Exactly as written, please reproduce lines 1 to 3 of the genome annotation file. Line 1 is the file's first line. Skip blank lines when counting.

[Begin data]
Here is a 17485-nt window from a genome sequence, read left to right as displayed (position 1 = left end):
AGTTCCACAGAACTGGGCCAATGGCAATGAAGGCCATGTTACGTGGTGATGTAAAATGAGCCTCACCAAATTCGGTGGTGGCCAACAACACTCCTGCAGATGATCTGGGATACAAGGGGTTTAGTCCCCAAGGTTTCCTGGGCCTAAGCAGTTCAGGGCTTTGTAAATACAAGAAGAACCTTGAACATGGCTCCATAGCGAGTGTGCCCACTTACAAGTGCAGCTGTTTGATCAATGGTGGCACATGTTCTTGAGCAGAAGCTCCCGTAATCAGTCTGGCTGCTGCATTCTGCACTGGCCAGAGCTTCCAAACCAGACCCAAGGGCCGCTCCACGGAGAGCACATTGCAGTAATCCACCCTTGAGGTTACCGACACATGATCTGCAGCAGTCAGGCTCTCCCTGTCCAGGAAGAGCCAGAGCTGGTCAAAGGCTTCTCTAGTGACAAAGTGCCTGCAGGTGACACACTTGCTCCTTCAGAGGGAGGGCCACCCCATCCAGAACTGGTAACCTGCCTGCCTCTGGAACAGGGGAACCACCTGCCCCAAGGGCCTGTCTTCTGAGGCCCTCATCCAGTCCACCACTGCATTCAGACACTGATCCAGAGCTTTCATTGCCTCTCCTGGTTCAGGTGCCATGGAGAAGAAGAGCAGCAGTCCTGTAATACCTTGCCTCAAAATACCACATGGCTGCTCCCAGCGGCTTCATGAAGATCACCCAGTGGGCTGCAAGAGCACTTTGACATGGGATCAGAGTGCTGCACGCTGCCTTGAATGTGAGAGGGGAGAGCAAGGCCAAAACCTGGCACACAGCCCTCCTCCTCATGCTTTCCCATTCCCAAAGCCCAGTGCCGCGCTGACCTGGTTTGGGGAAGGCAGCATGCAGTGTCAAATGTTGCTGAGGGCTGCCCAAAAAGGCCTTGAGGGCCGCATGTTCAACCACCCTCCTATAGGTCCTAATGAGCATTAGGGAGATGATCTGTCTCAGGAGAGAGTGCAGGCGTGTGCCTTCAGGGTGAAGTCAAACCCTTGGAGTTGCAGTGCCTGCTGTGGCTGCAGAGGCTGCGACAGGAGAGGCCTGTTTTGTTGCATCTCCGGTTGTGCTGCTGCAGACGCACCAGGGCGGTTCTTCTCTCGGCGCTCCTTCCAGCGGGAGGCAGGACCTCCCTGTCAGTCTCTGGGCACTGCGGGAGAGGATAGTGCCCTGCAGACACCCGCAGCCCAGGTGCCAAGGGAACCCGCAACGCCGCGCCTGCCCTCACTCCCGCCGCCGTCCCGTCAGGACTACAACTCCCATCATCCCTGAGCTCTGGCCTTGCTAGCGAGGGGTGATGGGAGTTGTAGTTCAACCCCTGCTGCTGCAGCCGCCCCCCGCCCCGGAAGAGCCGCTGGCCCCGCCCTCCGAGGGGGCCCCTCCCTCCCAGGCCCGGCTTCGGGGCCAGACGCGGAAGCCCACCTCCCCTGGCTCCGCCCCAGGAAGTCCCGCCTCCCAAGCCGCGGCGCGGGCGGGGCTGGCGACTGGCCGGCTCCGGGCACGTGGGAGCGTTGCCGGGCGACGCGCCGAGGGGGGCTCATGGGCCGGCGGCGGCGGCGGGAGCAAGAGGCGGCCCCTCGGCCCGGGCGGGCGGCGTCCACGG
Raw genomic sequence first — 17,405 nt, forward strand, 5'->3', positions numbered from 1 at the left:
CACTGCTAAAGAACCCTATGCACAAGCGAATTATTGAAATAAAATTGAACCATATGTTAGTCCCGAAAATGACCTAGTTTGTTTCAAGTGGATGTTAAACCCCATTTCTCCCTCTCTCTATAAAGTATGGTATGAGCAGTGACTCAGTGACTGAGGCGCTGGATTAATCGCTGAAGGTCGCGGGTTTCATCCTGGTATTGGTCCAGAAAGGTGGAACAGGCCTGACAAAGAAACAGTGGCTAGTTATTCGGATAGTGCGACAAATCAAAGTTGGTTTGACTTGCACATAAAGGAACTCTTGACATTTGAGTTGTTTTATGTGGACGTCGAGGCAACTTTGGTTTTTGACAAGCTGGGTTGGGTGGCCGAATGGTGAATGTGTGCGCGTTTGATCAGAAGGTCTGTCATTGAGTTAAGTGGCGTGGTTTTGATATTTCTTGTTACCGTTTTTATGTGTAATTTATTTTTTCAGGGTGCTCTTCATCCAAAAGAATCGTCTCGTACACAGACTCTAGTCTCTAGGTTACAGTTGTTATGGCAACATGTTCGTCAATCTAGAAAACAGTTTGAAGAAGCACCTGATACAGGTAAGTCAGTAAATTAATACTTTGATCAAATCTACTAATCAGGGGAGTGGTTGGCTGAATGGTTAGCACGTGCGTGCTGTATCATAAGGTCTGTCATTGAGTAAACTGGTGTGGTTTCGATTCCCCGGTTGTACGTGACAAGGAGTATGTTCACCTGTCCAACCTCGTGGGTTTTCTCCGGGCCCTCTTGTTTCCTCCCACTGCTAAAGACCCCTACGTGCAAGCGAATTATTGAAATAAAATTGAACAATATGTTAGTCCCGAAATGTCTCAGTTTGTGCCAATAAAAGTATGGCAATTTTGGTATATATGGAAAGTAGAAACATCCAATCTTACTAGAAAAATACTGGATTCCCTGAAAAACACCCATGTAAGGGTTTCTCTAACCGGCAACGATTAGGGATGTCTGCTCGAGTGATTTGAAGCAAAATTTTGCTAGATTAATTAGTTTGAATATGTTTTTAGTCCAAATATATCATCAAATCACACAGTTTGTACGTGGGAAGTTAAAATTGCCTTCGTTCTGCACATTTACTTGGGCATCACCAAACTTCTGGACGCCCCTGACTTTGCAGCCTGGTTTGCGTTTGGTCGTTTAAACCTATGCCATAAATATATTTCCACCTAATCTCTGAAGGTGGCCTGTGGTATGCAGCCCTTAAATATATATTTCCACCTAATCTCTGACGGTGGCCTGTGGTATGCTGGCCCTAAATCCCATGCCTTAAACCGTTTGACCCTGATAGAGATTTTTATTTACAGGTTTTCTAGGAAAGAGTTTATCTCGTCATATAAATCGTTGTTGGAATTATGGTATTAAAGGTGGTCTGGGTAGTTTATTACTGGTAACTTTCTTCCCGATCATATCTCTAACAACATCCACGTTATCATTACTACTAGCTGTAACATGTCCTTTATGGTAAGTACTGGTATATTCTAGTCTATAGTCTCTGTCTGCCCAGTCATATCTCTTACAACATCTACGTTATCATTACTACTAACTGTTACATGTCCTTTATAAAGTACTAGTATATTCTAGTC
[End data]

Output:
Here is a 17485-nt window from a genome sequence, read left to right as displayed (position 1 = left end):
AGTTCCACAGAACTGGGCCAATGGCAATGAAGGCCATGTTACGTGGTGATGTAAAATGAGCCTCACCAAATTCGGTGGTGGCCAACAACACTCCTGCAGATGATCTGGGATACAAGGGGTTTAGTCCCCAAGGTTTCCTGGGCCTAAGCAGTTCAGGGCTTTGTAAATACAAGAAGAACCTTGAACATGGCTCCATAGCGAGTGTGCCCACTTACAAGTGCAGCTGTTTGATCAATGGTGGCACATGTTCTTGAGCAGAAGCTCCCGTAATCAGTCTGGCTGCTGCATTCTGCACTGGCCAGAGCTTCCAAACCAGACCCAAGGGCCGCTCCACGGAGAGCACATTGCAGTAATCCACCCTTGAGGTTACCGACACATGATCTGCAGCAGTCAGGCTCTCCCTGTCCAGGAAGAGCCAGAGCTGGTCAAAGGCTTCTCTAGTGACAAAGTGCCTGCAGGTGACACACTTGCTCCTTCAGAGGGAGGGCCACCCCATCCAGAACTGGTAACCTGCCTGCCTCTGGAACAGGGGAACCACCTGCCCCAAGGGCCTGTCTTCTGAGGCCCTCATCCAGTCCACCACTGCATTCAGACACTGATCCAGAGCTTTCATTGCCTCTCCTGGTTCAGGTGCCATGGAGAAGAAGAGCAGCAGTCCTGTAATACCTTGCCTCAAAATACCACATGGCTGCTCCCAGCGGCTTCATGAAGATCACCCAGTGGGCTGCAAGAGCACTTTGACATGGGATCAGAGTGCTGCACGCTGCCTTGAATGTGAGAGGGGAGAGCAAGGCCAAAACCTGGCACACAGCCCTCCTCCTCATGCTTTCCCATTCCCAAAGCCCAGTGCCGCGCTGACCTGGTTTGGGGAAGGCAGCATGCAGTGTCAAATGTTGCTGAGGGCTGCCCAAAAAGGCCTTGAGGGCCGCATGTTCAACCACCCTCCTATAGGTCCTAATGAGCATTAGGGAGATGATCTGTCTCAGGAGAGAGTGCAGGCGTGTGCCTTCAGGGTGAAGTCAAACCCTTGGAGTTGCAGTGCCTGCTGTGGCTGCAGAGGCTGCGACAGGAGAGGCCTGTTTTGTTGCATCTCCGGTTGTGCTGCTGCAGACGCACCAGGGCGGTTCTTCTCTCGGCGCTCCTTCCAGCGGGAGGCAGGACCTCCCTGTCAGTCTCTGGGCACTGCGGGAGAGGATAGTGCCCTGCAGACACCCGCAGCCCAGGTGCCAAGGGAACCCGCAACGCCGCGCCTGCCCTCACTCCCGCCGCCGTCCCGTCAGGACTACAACTCCCATCATCCCTGAGCTCTGGCCTTGCTAGCGAGGGGTGATGGGAGTTGTAGTTCAACCCCTGCTGCTGCAGCCGCCCCCCGCCCCGGAAGAGCCGCTGGCCCCGCCCTCCGAGGGGGCCCCTCCCTCCCAGGCCCGGCTTCGGGGCCAGACGCGGAAGCCCACCTCCCCTGGCTCCGCCCCAGGAAGTCCCGCCTCCCAAGCCGCGGCGCGGGCGGGGCTGGCGACTGGCCGGCTCCGGGCACGTGGGAGCGTTGCCGGGCGACGCGCCGAGGGGGGCTCATGGGCCGGCGGCGGCGGCGGGAGCAAGAGGCGGCCCCTCGGCCCGGGCGGGCGGCGTCCACGG
Raw genomic sequence first — 17,405 nt, forward strand, 5'->3', positions numbered from 1 at the left: